you need to be comfortable with two numbers. This is familiar to most of you. Every instruction has latency and throughput Latency is how many cycles it takes for a result of one instruction to be available for the next. Latency of 4 means you can’t use the result of the instruction until 4 cycles after it issued. Throughput is how often the instruction can issue. For example, if a multiply has 4 cycle latency but throughput of 1, you can issue one multiply every cycle, as long as they are independent If throughput is for example 1/2, it means you can issue half an instruction per cycle. In other words, you can issue only every other cycle. It’s kind of a quirky terminology. Sometimes people use Reciprocal throughput. Throughput of 1/2 is the same as reciprocal throughput of 2. So – every other cycle. The compiler tries to schedule instructions from other dependency chains after an instruction with high latency. Latency and throughput numbers in CPU documentation assume the best case. There are a lot of hazards that can make them worse. Here is an observation. Instructions depend on each other. You cannot compute the length of a vector until you fetched the vector from memory. You cannot divide it by length if you haven’t computed the length yet. Instructions form a dependency graph. The edge length in this graph is latency. The longest path is the dependency chain that limits how fast you can execute this graph. The latency becomes huge if you have a cache miss. It can delay the whole program. But at least if you have many short chains that can run in parallel The CPU can reorder the cache miss and get some work done And if you have two misses in two parallel chains, chances are CPU can fetch both cache lines at the same time. And that’s huge savings Even if you have a few short dependency chains but they all miss cache; the CPU will simply run out of reorder buffer or reservation stations or register renames or some other resource and stall. Sure, it’ll wait for several cache lines at the same time. And for sure, it’s better than waiting for them one after another But avoiding cache misses is still the #1 priority. Say you fixed all your cache misses. Lots of short chains still work best. Optimizing compilers can schedule parallel dependency chains side by side. They do it extremely well. And shorter latency chains, and even individual instructions with shorter latency are much easier to schedule. Compiler can reorder instructions better at compile time. And at runtime, the Reorder Buffer has more instructions to choose from. This improves CPU throughput. Because more instructions can issue in parallel. The more short chains in a linear block of code, the better they can schedule and utilize CPU. It was hard to hide latencies with in-order CPUs. (of the last gen) Some instructions had a latency of a dozen cycles. It’s rarely an issue nowadays, with short latencies and Out of Order execution. But exploiting and optimizing for multi-issue capability is much more subtle. In some very limited sense, having multi-issue is a little bit like having faster tick rate. And also slower latency and throughput. We still have to increase Instructions per Clock metric, and avoid starving the CPU execution engine. But now it’s very hard to analyze the behavior of the Reorder Buffer. Here’s another fun little insight that a GPU engineer shared with me. What’s the latency of an add instruction? Is it, like,1 cycle? Well, it depends on your perspective. Real world CPUs fetch bytes of memory, decode instructions, issue and reorder instructions, execute instructions, retire instructions, put things into complex queues between all those stages and do a whole lot of other things. A CPU obviously cannot fetch, decode, reorder, execute and retire an instruction in a single cycle. It can literally take hundreds of cycles between when CPU sees this tiny, little add and when it retires it. Or cancels it as the luck has it. The CPU is so heavily pipelined to do its very best to hide this dirty little secret from you: it’s huge and latent. And this is what makes it possible to hide a lot of nasty stalls. This might also be why those prefetches you casually sprinkled around your code last time … had little measurable effect. Which reminds me Prefetches are tricky. First of all, prefetch instruction is treated as merely recommendation by many CPUs. You can try to insert a memory load or compare instruction directly in place of a prefetch. Then CPU has no choice but to fetch the memory. But it’s much better to structure the code and data for the hardware prefetcher. Because it’s hard to beat the hardware prefetcher. If your data is in a linear stream, hardware prefetcher will work perfectly. Software prefetches are unnecessary and sometimes even harmful in this case. If your data is random, prefetching early enough can sometimes help. But often it won’t. For instance, cache misses are often overlapped with each other and with execution. If you fix just one of two cache misses that happen in parallel, the other [one] is still there, so it won’t help performance. There are valid situations when you don’t have enough work per byte. In those cases, you want to maximize the system memory bandwidth. Because if CPU is idling, you don’t want the memory bus to also be idling. If you memcopy slower than 8 GByte/second then there’s room for improvement. And by memcopy I mean any task that is memory bound. And by 8 Gbyte/second I mean whatever the available bandwidth is. Until then, you are just wasting resources. Something is very wrong with brainless memcopy-like jobs. CPU is essentially free when you’re waiting for memory. You should do something with it! Sometimes you can compress data, or join two jobs together to use CPU more. Tiling reduces memory traffic by utilizing cache better. On the flip side, memory bandwidth is free, too, when CPU is too busy. But that doesn’t happen too often. In short, I try to load balance CPU and memory. Prefetching is sort of like double-buffering. You fill (or prefetch) one buffer, while working on the other. It works best when CPU prefetches for you. That works best when you use a couple of linear streams of data. It doesn’t invalidate the simple fact of life: If you are eating bytes faster than they can be delivered, you’ll starve the CPU. So my desktop computer is supposed to have the aggregate memory bandwidth of about 37 Gb/s. But simply reading an array in memory goes at 13.5 GB/s, about 1/3 of overall bandwidth. Why? The CPU has bottlenecks. Or spare capacity, depends on the point of view. One Thread, Two Streams can go at 18 Gb/s, half of the system’s bandwidth. Two Threads, Two Streams each, goes to 25Gb/s And 4 Threads, 4 Streams goes up to 36 Gb/s. It’s ok to split data into a few streams. In fact it may even be beneficial. But don’t count on every thread having access to the full system bandwidth. So what’s the minimal bandwidth you should count on? Let’s say we have the familiar low-end quad core. Something like a Core2 Quad with DDR2 memory. It has 2 GiB/s per core, which is exactly one byte per CPU cycle. You can usually run at least 1.5 instructions per cycle. In physics code let’s say that’s one math instruction — and half address or logic instruction. That means that if I count the bytes, —and count the math operations in my code, — I want them to be in balance. If there’s more data, — I know I want to compress and pack it into fewer cache lines. It’s ok to run more computations, but this is my ideal target. I try to keep it simple. Writes normally don’t stall on modern CPUs. CPU can put a write into a queue, and the queue is long enough. If you try to load data right after store, modern CPUs forward data from the store queue. On the last gen consoles, it always caused a stall. Not anymore. Unless you try to play tricks with unions and mix and match data of different sizes, you should have no problems. For example, if you combine two 16-bit integers into one by writing and then reading from memory. That may cause problems. It’s a gotcha to be aware of. To write a byte that’s not in cache, usually CPU fetches the whole cache line, and only then writes a byte. So memory write can cause a cache miss or cache line migration from core to core. It doesn’t stall, but this still pollutes the cache. It may be cheaper sometimes to do a few checks and not write anything out. Especially if another core may be accessing the same cache line. You don’t want to steal cache lines from another core. If your branch is random, it’s fair to say it will mispredict half the time. So random branches are bad. All CPUs try to predict branches nowadays. Some are more sophisticated than others. Sophisticated branch prediction is not for us [PC game programmers]. Mainly because it differs from CPU to CPU. And we want our games to perform well on all of them. Every CPU predicts slightly differently. But they all have something in common. If you have consistent branches, you’ll have consistent prediction. When your conditional changes, is when you incur the misprediction penalty. After one or two passes it’s predicted correctly every time. The two passes may be required because branch predictors are too smart. Some will see an occasional mispredicted branch as a fluke. Then they mispredict again, and then they’ll switch their prediction. But these are the details that distract from the big picture. You just don’t want your branches to change their direction often. Predicted branch costs you literally nothing. And if branch always goes the same way, pretty much any modern CPU will predict correctly. Function calls and returns are very special kinds of branches. The return is a form of indirect jump, which is hard to predict. And function calls happen very often. That’s why on most modern CPUs there’s a hardware optimization. It’s called Return Stack Buffer. The CPU keeps track of a few return addresses and predicts returns perfectly. So you shouldn’t be afraid to call non-inlined functions, it’s really cheap these days. At least if you don’t do any trickery that throws off the prediction. But you should be aware of recursion deeper than a dozen calls. If you blow through the CPU Return Stack Buffer depth, Each return may cost you over a dozen cycles. Here is a specific example of how I measure performance and bandwidth. In a cloth solver I have bulky cloth elements moving 16 verts at a time. It takes 600 clock cycles to run ~1000 instructions. The data is 5 cache lines streamed (320 bytes), and ~8 cache lines scattered-gathered on top of it. That’s ~46 cycles per cache line, a bit worse than 1 byte per cycle. I’m still ALU bound, which is good: optimizing math actually gives perf benefit. And perf is quite predictable. Unfortunately, it also means every extra math operation makes it a bit slower. I’m consuming memory at 4.7Gb/s per thread. That’s enough to affect other threads in some limited cases. There’s room for improvement, but I’m happy enough with these metrics and I move on. Because my bottlenecks are elsewhere. I was asked how I measured the stats from the previous slide. It’s actually very low tech. Even though I love profiling stuff with fancy tools. I still measure my loops with time stamp counter. Since I write my SIMD loops without branches, they always execute the same code path. So unless they stall randomly, the time per iteration is very repeatable. I just sum up all the cycles and all the iteration counts. This gives me the average cycles per iteration. I can derive a lot of metrics from there. In this case I just carefully counted the cache lines by hand. It’s not too hard because I organize my data in large aligned blocks. The 8 random access cache lines are there because I read and write 16 vertices per iteration, and I can only place pairs of those vertices next to each other into the same cache line. I assumed conservatively that all my data is cold. Meaning not in cache. And I also assume ultra-conservatively that I won’t hit the same cache lines with randomly accessed vertices. This is actually wrong because I specifically optimize the order of computation to be cache friendly. So the memory traffic of 4.7 Gb/s is probably overly pessimistic. For the instruction count I just copy-paste the assembly and count the lines. I should really count micro-ops and I could do that with IACA. Out Of Order represents an interesting compromise. On one hand, it uses real estate on the chip. Not a whole bunch, but some appreciable amount.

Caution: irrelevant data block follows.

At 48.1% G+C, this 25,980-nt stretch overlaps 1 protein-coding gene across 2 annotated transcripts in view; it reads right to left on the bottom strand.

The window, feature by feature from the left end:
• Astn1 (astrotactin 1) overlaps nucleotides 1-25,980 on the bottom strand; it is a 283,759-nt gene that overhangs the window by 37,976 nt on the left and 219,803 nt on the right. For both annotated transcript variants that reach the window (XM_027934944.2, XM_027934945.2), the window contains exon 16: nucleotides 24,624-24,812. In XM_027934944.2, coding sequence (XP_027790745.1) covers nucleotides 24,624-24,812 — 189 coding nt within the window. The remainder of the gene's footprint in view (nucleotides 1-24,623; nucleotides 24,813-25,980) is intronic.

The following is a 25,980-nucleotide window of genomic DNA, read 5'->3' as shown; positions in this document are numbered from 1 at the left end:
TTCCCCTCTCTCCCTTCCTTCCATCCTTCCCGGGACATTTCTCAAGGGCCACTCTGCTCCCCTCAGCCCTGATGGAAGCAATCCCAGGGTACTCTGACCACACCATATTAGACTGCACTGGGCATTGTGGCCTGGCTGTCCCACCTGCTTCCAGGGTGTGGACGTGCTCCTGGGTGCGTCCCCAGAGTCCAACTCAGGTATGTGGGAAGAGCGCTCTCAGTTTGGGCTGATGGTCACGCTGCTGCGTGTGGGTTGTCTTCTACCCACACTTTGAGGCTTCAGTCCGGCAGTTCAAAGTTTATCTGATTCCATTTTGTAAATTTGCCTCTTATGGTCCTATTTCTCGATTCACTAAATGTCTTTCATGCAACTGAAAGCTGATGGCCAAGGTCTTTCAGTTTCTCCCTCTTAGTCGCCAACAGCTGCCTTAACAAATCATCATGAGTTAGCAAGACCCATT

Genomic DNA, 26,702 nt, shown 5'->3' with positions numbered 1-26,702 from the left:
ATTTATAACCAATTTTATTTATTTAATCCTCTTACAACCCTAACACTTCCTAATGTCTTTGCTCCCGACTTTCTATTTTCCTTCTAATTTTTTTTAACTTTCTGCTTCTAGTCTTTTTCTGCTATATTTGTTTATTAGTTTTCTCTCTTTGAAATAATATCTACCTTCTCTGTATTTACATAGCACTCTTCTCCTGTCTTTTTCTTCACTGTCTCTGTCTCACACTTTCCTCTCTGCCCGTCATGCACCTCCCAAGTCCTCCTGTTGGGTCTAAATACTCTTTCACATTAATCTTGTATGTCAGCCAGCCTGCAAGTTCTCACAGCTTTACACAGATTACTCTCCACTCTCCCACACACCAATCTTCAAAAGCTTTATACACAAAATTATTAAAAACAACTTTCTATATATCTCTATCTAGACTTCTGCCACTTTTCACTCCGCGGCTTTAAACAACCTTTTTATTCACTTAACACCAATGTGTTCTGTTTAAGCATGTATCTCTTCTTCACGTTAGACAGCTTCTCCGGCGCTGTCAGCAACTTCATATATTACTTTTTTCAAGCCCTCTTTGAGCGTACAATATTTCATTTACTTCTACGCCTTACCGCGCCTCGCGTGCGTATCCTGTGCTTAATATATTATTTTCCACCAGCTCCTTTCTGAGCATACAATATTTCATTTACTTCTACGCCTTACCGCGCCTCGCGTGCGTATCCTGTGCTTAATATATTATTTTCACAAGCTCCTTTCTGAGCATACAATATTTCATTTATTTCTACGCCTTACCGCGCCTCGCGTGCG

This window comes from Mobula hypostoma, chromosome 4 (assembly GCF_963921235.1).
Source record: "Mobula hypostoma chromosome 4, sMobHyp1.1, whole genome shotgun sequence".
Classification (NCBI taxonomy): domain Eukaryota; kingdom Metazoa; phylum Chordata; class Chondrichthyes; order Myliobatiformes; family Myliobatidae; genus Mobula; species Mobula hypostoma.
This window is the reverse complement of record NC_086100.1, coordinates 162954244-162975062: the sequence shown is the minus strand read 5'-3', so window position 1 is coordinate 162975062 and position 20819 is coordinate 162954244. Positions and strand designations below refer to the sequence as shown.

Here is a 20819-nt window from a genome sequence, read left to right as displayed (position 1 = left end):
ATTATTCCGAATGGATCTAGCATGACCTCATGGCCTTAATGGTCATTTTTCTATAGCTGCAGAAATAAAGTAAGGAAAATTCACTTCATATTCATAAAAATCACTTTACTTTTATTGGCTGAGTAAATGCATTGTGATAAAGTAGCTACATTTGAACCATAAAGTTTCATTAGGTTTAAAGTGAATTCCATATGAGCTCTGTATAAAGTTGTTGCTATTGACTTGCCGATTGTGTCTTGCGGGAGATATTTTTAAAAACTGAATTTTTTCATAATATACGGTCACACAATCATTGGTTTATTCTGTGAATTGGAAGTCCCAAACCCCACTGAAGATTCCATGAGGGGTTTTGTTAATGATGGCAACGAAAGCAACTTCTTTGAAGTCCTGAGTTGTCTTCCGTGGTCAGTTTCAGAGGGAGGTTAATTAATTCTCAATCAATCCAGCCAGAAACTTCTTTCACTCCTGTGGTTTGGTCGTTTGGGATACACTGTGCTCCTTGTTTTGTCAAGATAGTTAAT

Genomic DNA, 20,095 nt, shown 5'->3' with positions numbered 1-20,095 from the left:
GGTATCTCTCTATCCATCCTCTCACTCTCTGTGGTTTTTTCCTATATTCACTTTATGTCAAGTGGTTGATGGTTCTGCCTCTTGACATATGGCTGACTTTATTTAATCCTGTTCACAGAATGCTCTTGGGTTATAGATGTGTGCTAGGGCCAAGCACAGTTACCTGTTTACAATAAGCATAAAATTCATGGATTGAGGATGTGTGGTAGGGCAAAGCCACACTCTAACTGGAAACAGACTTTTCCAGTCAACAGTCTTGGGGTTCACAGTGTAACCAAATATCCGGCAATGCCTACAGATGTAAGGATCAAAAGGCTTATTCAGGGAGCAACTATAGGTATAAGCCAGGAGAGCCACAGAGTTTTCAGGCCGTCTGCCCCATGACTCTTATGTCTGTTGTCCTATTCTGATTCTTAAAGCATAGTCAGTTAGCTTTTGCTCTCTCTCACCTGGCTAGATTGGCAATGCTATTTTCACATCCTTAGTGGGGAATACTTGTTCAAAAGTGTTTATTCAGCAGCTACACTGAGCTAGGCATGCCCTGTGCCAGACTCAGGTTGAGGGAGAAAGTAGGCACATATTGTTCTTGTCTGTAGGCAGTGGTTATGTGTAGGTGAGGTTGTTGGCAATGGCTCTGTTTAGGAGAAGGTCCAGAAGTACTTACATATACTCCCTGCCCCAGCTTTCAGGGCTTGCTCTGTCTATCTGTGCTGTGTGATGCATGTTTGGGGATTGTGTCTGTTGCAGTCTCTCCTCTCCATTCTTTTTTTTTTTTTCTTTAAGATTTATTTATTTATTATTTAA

Not a whole bunch, but some appreciable amount. So it reduces the raw throughput of the chip. But it also improves it by making better use of the resources. In the real world, it’s a net improvement. I don’t want to spend my days pouring over low-level engine routines. I want to be creative, and computers to handle the mundane tasks. Out of Order does just that, and it does that to the whole program, not just the hotspot loops. So it’s very useful. So let me summarize So far we covered that: Cache misses are expensive, and just how expensive they are You should always count cache lines, not bytes, for bandwidth computations. Out of Order execution hides latency and pipelines everything, but we can help it by disentangling dependency chains RAM is fast but far from CPU. We can help it by laying out data for hardware prefetcher. 1 byte per op rule of thumb for math intensive physics code. What’s missing from this picture? How about a weird little trick that will let you lose 32 bytes in a day or less? You know what, I miss the simplicity of 8-bit times.. A program used to always load at the same offset. Every variable was always at the same absolute address. You just bake the game binary, and when it loads it’s ready to play immediately. Not anymore. We allocate memory dynamically. We can’t just bake pointers into the disk image. We waste 8 bytes per pointer, although we’re really far from using all that address space. This is a 10,000 feet strategic overview talk. But I wanted to share this technique we use at Valve. It’s a simple templatized class that behaves like a pointer. But it’s position-independent, and it’s binary compatible between 32-bit and 64-bit code. We save these data to disk raw, with all the relative pointers; then load them at runtime, and they’re ready to go. Very simple. No fix-ups or decoding. Same data in 32-bit and 64-bit. And it generally doesn’t cost any more than raw pointers to use. So how do we do it? There are 2 ways to address memory: directly, with absolute address, and indirectly, relatively to another address. A normal pointer is the absolute address. Relative pointer is a relative offset, from itself, in bytes. You move a block of memory with relative pointers, save and load it from disk, and it’s still valid. The offset of 0 would point to the pointer itself. That’s not very useful, so 0 is treated as NULL pointer. We use this extensively to bake out all the physics collision data, and load it at runtime. Without multiple dynamic allocations or fixups. One natural limitation is that you have to move a piece of memory as one contiguous block. You can’t fragment it. 32bit offsets let you address +/- 2GBytes. Here’s the implementation. 1. We have an offset, 2. …and overloaded operator -> 3. …that just computes the pointer from the relative offset. 4. …Note that this doesn’t result in NULL if the offset is zero, so we assert in that case. 5. …But we do check for null in assignment. Just like with normal pointers, you shouldn’t dereference a NULL. So, to recap. In this big, huge address space you have a sandbox. It can be model data, collision of the world or nav mesh, or anything else Logically belonging together. The sandbox doesn’t have to be small. With 32-bit offsets, you can easily address within 2GBytes. You can also make the offset be in words, not bytes. Then you make all your pointers 4 byte aligned, and address +-8 GBytes. Anything can point to anything arbitrarily within the sandbox. Pointers are relative offsets and take 4 bytes. You can also make some offsets 2 or even 1 byte. And you can make the sandbox very small. So this whole sandbox can be moved about arbitrarily. It can be dumped to disk And loaded from disk. All the relative pointers remain valid. The beauty of this method is that you don’t need to write any serialization code. There’s no need in any reflection API. It’s very simple. We usually don’t want to move the memory while we are constructing the data. It’s inconvenient. On the other hand we don’t know in advance how much memory we’ll need. So we do a VirtualAlloc, guessing how much data we may ever need, and commit it incrementally as we allocate more data. It works very well in practice, except when you want to compile 3-Gb texture on 32-bit machine. Here’s a little comparison chart of a linked list with normal pointers and offsets. The declarations are very similar. The pointers that point inside the data block change to offsets. We use the template class for that All the data fields remain the same. Alignment and size can reduce. We have to use explicit allocator to stay in the sandbox. At Valve, we use a simple stack allocator. This makes data layout predictable and explicit. The assignment operator handles the NULL case. In other respects, the behavior is the same The runtime class is just a few lines of code The tool-time allocator class is maybe 50 lines and has a call to VirtualAlloc, but it’s still pretty simple. There’s no runtime overhead. Byte offsets cost nothing on modern CPUs Code Gen and register usage is slightly different, but it doesn’t matter in practice. The format on disk is exactly the same as in memory You can even memory map files. The data becomes more compact, because pointers aren’t 8-byte large anymore. This is good for cache. There are some limitations, of course. Automatic versioning is important for data that you cannot re-ship or recompile easily. In practice we use this for data that changes frequently and isn’t easy to construct. So we can rebuild it often, but it can be arbitrarily complex structure and it’s very efficient to load and use The data structures must reside in a continuous block of data It’s less than ideal for constructing on the fly. But it is ideal for data you load from disk and never change. It’s an extra concept to learn for the programmers new to the code base. That’s not a trivial consideration in large teams. So we talked about how CPU works and then about a weird little trick that can help you lose 32 bytes in a day or less. But this is a talk about strategy, after all. So what’s missing is the bigger picture. Some systemic approach, with strong theoretical underpinnings. I wonder, what would that be? See, back in the day things were simple. CPU took an instruction and executed it. It had a manual that listed all instruction timings. I could predict with 100% certainty how fast anything would be That world is now gone. Unfortunately, there is no established theory for designing globally optimal algorithms on modern hardware. There’s well developed asymptotic complexity analysis. The Big O notation It’s often uninformative if your data isn’t infinitely large. There are also glorified Tips and Tricks and Best Practices that we learn and publish and apply Those have no established unifying theory. Optimization is still half art, half science and a pinch of magic. Obviously, any optimization effort should include complexity analysis. Early You fix the algorithm first, count cycles later. CPUs work very non-linearly, though. Adding an instruction may literally cost zero. The exact same operation may cost 200 cycles elsewhere. You can’t just count instructions and be done. But – nobody repealed the fundamental laws. Here is my favorite complexity: Nada. If I don’t have to do something, I don’t want to do it. Cheat it. Talk to the designer. Chances are that not everything you do is absolutely necessary. other of my favorite complexities is O(1). For example, cache the results. Hopefully with O(1) lookup. Memoization is another name for this trick. Do stuff once per frame. We were trying to optimize rag doll creation in left4dead. After struggling with hitches for some time we just queued up and staggered rag dolls Fixed a lot of hitches, and nobody noticed Approximate what you can Especially in game physics,